None of this is to deny that fathers are taking care of their young children far more than they did a generation ago. Or that men don’t now see fatherhood as more central to their identities. Whether this is due to paternity leave policies or broader cultural changes or the biological benefits of father involvement is an open question. Note that this shift is true even for the United States, where access to paid paternity leave has been rare. Whatever the reason for growing father involvement, it has not changed the fact that mothers continue to spend more time taking care of the kids than fathers; they continue to put in significantly fewer hours in the labor market, and they continue to earn less money. You can find a few studies that show paternity leave to be associated with an increase in mother’s labor force participation, but the increase in actual time spent at work is almost always modest. Other studies find either no effect or even a negative effect on mother’s workforce attachment.  

One of the most recent papers examining the impact of paternity leave on mother’s work hours in 10 European countries continues in this vein. In three of the countries studied, mothers’ employment and hours increased; in another three, there was an increase in mothers’ employment rates, but a decrease in average weekly hours worked (it seems more mothers were going to work – but only part time); and in the remaining two countries there was no effect at all. Another 2021 paper from Austria bluntly concluded that the “enormous expansions of parental leave and child care subsidies have had virtually no impact on gender convergence.” In the Nordic states, where paternity leave has been around the longest and where gender parity is close to a national religion, it’s a similar story. A quarter of all working women in Sweden still put in only part time hours; in Iceland, Denmark and Norway, the amount is closer to a third.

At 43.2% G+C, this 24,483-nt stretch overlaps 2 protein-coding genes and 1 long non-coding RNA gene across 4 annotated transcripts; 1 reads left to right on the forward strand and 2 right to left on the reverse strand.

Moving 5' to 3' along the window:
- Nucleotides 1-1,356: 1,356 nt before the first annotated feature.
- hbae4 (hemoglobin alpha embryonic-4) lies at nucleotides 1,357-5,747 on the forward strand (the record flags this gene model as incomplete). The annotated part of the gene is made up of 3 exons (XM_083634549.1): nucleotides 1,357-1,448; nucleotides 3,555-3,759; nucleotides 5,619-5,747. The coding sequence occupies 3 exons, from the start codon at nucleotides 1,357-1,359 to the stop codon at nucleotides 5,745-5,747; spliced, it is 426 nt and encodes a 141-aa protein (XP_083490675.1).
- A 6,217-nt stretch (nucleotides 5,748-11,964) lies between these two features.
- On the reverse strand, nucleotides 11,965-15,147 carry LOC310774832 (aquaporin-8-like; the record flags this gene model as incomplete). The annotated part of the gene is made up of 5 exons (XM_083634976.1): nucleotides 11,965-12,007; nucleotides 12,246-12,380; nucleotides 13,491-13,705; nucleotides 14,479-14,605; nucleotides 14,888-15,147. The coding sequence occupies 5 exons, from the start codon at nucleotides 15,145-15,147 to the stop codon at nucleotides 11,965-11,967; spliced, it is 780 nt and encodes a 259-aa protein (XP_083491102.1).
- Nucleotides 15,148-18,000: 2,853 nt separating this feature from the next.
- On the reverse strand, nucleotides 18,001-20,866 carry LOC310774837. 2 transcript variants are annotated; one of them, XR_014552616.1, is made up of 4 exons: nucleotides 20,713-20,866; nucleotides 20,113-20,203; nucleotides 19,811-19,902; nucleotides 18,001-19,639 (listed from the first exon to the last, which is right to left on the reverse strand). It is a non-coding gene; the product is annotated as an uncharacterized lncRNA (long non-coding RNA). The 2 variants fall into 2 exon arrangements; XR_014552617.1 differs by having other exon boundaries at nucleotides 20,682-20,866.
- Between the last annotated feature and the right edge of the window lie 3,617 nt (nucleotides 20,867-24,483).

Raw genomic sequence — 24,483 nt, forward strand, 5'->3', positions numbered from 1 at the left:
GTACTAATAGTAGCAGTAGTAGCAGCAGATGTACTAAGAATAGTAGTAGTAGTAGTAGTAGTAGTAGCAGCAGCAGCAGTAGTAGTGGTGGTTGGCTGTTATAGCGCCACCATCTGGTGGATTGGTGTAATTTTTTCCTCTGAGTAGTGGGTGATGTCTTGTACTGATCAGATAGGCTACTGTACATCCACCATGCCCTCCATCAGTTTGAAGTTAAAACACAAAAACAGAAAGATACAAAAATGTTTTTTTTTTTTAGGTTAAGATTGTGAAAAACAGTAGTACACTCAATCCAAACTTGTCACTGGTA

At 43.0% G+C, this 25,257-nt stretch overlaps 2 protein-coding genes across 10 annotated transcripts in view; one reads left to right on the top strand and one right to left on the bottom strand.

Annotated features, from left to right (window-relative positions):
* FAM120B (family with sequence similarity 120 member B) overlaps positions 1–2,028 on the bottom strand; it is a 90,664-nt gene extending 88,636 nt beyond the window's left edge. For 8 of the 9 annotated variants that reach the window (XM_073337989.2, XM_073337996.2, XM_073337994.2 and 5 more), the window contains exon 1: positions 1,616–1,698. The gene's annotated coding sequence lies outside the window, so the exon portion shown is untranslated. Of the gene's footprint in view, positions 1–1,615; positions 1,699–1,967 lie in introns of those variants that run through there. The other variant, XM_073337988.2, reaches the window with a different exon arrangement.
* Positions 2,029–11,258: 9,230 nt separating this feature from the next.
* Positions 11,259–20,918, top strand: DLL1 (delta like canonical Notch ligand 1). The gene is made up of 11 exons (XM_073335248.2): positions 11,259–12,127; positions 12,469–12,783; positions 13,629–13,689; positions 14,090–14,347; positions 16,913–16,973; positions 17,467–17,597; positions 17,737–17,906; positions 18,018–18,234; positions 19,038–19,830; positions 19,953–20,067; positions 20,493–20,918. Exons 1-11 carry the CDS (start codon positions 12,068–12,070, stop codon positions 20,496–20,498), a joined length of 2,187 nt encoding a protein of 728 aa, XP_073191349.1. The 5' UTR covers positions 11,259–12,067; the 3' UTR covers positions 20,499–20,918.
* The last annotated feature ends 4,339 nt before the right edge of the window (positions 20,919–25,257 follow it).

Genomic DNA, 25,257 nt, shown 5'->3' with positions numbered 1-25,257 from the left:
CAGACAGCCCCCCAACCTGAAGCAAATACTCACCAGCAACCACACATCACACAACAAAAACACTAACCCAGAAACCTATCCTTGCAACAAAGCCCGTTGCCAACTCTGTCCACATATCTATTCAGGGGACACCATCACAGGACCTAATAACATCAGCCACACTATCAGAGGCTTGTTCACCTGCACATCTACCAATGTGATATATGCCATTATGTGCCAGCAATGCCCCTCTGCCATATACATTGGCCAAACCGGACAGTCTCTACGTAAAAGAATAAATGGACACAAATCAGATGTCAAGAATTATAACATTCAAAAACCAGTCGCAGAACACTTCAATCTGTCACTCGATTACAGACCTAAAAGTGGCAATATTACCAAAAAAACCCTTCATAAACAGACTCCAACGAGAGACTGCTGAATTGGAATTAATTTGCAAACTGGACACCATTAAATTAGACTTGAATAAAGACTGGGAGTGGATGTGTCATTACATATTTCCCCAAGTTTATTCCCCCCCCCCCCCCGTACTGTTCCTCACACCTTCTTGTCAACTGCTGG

Needless to say, part-time work by men is rare. Scholars and policy architects predicted gender revolution policies like paternity leave would bring not just more equal caretaking and less burdened women, but higher fertility. It may be the opposite. New studies from South Korea and Spain suggest that men who take leave lose interest in having more children.  

It’s strange to think that my WWII-generation father, beloved dad to three children, never changed a diaper in his life. His incompetence was not at all unusual in his day. But now that we have made the happy discovery that fathers are fully capable of feeding, comforting, and changing their infants,  taking them to the supermarket in a front-pack baby carrier, and singing them to sleep, there will be no going back. Nor should there be. Still, it’s a leap too far from this newly-recognized truth of men’s ability to care for the youngest children to the idea that mothers and fathers can be molded into generic, interchangeable parents. There will be outliers as there always are in human affairs, but most couples find that mothers have a more visceral, physiological connection to their children, especially when they are babies. Policymakers need to keep these realities in mind when trying to order our multi-faceted lives.  

Kay S. Hymowitz is the William E. Simon Fellow at the Manhattan Institute and a contributing editor of City Journal. She writes extensively on childhood, family issues, poverty, and cultural change in America.